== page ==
• 40. Biological fluid Raman spectra Vaginal fluid 1002 cm-1 phenylalanine, urea 1045 cm-1 , 1655 cm-1 lactic acid, proteins, urea 1082, 1610 cm-1 cm-1 lactic acid 1310–1337 cm-1 Proteins 1445–1455 cm-1 lactic acid, urea Semen 829, 983, 1616 cm-1 tyrosine 888, 958 , 1055, 1125, 1317, 1461 cm-1 Sphingomyelin (SPH) 1003 cm-1 Albumin, phenylalanine 1065 cm-1 Sphingomyelin (SPH), fatty acid 1327 cm-1Tyrosine, CH3CH2 wagging mode in purine bases of nucleic acids 1448 cm-1 Albumin, cholin Most contributing Raman bands from the viewpoint of classification Reference: Sikirzhytskaya, A., Sikirzhytski, V., Pérez-Almodóvar, L., & Lednev, I. K. (2023). Raman spectroscopy for the identification of body fluid traces: Semen and vaginal fluid mixture. Forensic Chemistry, 32, 100468.
  • 42. Sample preparation and Raman microspectroscopy Blood and semen samples were purchased from several companies including Bioreclamation, Inc., Lee Biosolutions, Inc., and Biological Specialty Corp. Blood/ semen stains were prepared using samples from two different anonymous individuals (a Caucasian male for semen and a Caucasian female for blood). Both donors were found to be negative for HbsAg, HCV, HIV-1&2, syphilis and HIV-1 antigen. All samples, in volumes of 10 mL each, were placed on microscope slides that were covered with aluminum foil to reduce fluorescence. Mixtures were prepared with different blood/semen ratios (5:95, 10:90, 20:80, 30:70, 40:60, 50:50, 70:30, 75:25, 85:15, 85.5:12.5, 92.75:6.25, 96.875:3.125 and 98.437:1.5625) by thoroughly shaking for 20 s. All samples were allowed to dry completely overnight.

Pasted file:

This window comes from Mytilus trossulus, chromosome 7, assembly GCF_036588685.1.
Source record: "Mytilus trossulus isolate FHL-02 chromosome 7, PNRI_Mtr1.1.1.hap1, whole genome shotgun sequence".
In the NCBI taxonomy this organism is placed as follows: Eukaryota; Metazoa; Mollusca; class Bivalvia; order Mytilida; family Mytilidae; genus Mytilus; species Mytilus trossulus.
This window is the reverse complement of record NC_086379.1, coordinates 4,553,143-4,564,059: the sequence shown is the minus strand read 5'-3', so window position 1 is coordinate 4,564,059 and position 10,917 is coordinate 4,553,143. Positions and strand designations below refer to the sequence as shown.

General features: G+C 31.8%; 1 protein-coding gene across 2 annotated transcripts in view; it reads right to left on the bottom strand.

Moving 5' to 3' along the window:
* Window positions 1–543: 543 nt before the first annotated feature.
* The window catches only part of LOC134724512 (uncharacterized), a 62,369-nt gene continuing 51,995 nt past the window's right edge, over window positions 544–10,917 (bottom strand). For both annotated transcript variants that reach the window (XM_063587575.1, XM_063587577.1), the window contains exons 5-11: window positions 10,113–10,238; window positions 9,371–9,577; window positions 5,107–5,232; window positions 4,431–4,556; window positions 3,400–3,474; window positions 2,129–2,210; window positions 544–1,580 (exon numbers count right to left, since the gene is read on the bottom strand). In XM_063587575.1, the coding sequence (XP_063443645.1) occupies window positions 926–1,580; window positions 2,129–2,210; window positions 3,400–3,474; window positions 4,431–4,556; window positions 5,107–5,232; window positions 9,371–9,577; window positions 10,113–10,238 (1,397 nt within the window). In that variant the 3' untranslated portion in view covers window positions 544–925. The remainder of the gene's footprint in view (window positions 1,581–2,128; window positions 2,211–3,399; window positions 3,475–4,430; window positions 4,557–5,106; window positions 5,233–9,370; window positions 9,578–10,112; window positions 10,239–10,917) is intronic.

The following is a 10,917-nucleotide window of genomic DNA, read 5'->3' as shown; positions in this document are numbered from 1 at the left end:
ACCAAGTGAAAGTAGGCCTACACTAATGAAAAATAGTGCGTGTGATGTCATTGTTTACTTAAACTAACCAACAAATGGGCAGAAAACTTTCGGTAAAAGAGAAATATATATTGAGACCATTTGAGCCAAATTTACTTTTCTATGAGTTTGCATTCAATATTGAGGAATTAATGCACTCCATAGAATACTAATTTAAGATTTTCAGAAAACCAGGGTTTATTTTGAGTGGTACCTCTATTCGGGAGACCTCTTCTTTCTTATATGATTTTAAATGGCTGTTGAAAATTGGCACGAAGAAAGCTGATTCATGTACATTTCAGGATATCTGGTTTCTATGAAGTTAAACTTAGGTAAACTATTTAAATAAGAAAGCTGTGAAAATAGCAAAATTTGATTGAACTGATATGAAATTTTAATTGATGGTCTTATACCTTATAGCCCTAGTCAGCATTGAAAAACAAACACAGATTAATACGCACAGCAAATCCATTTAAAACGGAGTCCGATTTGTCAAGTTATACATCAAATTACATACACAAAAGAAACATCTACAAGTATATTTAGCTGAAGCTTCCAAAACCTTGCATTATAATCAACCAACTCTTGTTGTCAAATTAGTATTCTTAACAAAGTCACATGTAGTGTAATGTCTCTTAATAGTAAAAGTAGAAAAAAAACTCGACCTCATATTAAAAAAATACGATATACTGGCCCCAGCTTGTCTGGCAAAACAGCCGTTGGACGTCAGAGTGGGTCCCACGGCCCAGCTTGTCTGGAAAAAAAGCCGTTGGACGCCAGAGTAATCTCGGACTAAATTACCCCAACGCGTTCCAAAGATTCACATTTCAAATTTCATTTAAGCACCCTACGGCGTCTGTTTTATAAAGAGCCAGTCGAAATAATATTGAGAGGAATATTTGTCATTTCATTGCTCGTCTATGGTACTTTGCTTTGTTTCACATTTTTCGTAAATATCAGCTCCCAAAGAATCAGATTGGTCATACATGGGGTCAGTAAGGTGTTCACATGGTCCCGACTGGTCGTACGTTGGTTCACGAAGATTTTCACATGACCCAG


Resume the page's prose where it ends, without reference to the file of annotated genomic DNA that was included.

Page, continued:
• 43. Reference: Sikirzhytski, V., Sikirzhytskaya, A., & Lednev, I. K. (2012). Advanced statistical analysis of Raman spectroscopic data for the identification of body fluid traces: semen and blood mixtures. Forensic science international, 222(1-3), 259-265. Distinctive Raman bands of blood (754, 1003, 1226, and 1619 cm-1 ) and semen (716, 830, 959, 1268, 1329, and 1671 cm-1 ) can be used to identify their contributions in mixtures.